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James Baldwin, fully James Arthur Baldwin

(1924 - 1987)

Biography:

American Writer, Novelist, Essayist, Playwright, Poet, Activist and Social Critic

Quotes
A big, sandy-haired man held his daughter on his shoulders, showing her the Statue of Liberty. I would never know what this statue meant to others, she had always been an ugly joke for me. And the American flag was flying from the top of the ship, above my head. I had seen the French flag drive the French into the most unspeakable frenzies, I had seen the flag which was nominally mine used to dignify the vilest purposes: now I would never, as long as I lived, know what other saw when they saw a flag.
A child cannot be taught by anyone who despises him, and a child cannot afford to be fooled.
A child cannot be taught by anyone who despises him, and a child cannot afford to be fooled. A child cannot be taught by anyone whose demand, essentially, is that the child repudiate his experience, and all that gives him sustenance.
A child cannot, thank Heaven, know how vast and how merciless is the nature of power, with what unbelievable cruelty people treat each other.
A country is only as good? only as strong as the people who make it up and the country turns into what the people want it to become? I don?t believe any longer that we can afford to say that it is entirely out of our hands. We made the world we?re living in and we have to make it over.
A devotion to humanity... is too easily equated with a devotion to a Cause, and Causes, as we know, are notoriously bloodthirsty... Freedom is not something anybody can be given, freedom is something people take.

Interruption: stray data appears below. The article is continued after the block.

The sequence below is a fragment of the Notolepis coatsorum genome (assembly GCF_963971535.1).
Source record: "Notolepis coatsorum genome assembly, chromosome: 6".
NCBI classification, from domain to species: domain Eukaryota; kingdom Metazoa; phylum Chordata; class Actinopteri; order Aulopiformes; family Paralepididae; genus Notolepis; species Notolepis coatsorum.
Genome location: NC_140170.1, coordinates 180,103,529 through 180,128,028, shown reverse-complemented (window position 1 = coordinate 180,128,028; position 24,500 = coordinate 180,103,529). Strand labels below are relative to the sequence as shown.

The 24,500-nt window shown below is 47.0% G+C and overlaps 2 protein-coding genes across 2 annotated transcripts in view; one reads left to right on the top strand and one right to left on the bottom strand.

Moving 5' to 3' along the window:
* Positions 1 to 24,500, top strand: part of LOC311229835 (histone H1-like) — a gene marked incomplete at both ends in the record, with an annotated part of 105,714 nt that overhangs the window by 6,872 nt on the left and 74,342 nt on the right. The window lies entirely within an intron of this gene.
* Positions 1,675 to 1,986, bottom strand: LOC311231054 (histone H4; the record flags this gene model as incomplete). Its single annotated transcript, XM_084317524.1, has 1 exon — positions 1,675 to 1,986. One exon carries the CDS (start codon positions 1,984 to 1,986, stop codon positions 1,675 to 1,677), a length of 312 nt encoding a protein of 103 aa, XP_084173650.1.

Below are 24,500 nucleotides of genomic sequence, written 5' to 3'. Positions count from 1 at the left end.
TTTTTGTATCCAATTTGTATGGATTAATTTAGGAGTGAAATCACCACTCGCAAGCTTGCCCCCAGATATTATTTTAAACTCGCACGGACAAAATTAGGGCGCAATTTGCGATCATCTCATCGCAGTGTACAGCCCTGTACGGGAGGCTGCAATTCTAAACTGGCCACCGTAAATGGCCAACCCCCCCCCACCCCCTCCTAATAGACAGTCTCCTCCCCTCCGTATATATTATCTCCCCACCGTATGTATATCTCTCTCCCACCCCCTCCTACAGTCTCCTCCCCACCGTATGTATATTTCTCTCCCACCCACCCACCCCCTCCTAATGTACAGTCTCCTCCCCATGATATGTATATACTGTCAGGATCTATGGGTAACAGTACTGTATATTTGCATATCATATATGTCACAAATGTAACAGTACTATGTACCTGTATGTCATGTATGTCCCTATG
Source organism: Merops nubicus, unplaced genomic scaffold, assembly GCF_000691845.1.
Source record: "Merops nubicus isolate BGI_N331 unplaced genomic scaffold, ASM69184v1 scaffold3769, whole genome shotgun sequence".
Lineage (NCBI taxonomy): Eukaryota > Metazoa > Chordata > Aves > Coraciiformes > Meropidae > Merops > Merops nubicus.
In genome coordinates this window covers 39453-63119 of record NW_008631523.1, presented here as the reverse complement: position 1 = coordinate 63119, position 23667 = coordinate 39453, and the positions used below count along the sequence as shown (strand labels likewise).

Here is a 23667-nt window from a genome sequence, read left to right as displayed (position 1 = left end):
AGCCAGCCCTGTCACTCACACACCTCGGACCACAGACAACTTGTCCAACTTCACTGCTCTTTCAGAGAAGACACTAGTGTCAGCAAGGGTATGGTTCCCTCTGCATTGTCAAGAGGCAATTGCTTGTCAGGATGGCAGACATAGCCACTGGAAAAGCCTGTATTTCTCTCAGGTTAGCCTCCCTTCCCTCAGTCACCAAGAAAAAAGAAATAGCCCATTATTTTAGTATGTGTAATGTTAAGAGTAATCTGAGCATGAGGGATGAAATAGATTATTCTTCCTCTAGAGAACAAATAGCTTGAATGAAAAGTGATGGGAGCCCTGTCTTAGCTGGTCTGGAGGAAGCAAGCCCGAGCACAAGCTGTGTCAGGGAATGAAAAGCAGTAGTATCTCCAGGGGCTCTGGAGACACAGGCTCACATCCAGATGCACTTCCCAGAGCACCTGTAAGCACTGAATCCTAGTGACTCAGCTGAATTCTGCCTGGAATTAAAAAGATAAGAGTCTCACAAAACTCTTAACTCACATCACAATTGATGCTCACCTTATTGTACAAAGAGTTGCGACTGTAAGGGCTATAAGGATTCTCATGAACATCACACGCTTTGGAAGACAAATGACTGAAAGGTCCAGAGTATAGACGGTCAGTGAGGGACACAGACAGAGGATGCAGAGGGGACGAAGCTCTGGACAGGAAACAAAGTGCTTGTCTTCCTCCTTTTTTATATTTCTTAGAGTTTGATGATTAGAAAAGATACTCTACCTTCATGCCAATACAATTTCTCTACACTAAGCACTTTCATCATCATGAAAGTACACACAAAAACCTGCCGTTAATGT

A mob cannot afford to doubt: that the Jews killed Christ or that niggers want to rape their sisters or that anyone who fails to make it in the land of the free and the home of the brave deserves to be wretched. But these ideas do not come from the mob. They come from the state, which creates and manipulates the mob. The idea of a black persons as property, for example, does not come from the mob. It is not a spontaneous idea. It does not come from the people, who knew better, who thought nothing of intermarriage until they were penalized for it: this idea comes from the architects of the American State. These architects decided that the concept of Property was more important?more real?than the possibilities of the human being.
A person does not lightly elect to oppose his society. One would much rather be at home among one's compatriots than be mocked and detested by them. And there is a level on which the mockery of people, even their hatred, is moving, because it is so blind: It is terrible to watch people cling to their captivity and insist on their own destruction.
A platitude is simply a truth repeated till people get tired of hearing it.
A real decision makes one humble, one knows that it is at the mercy of more things that can be named.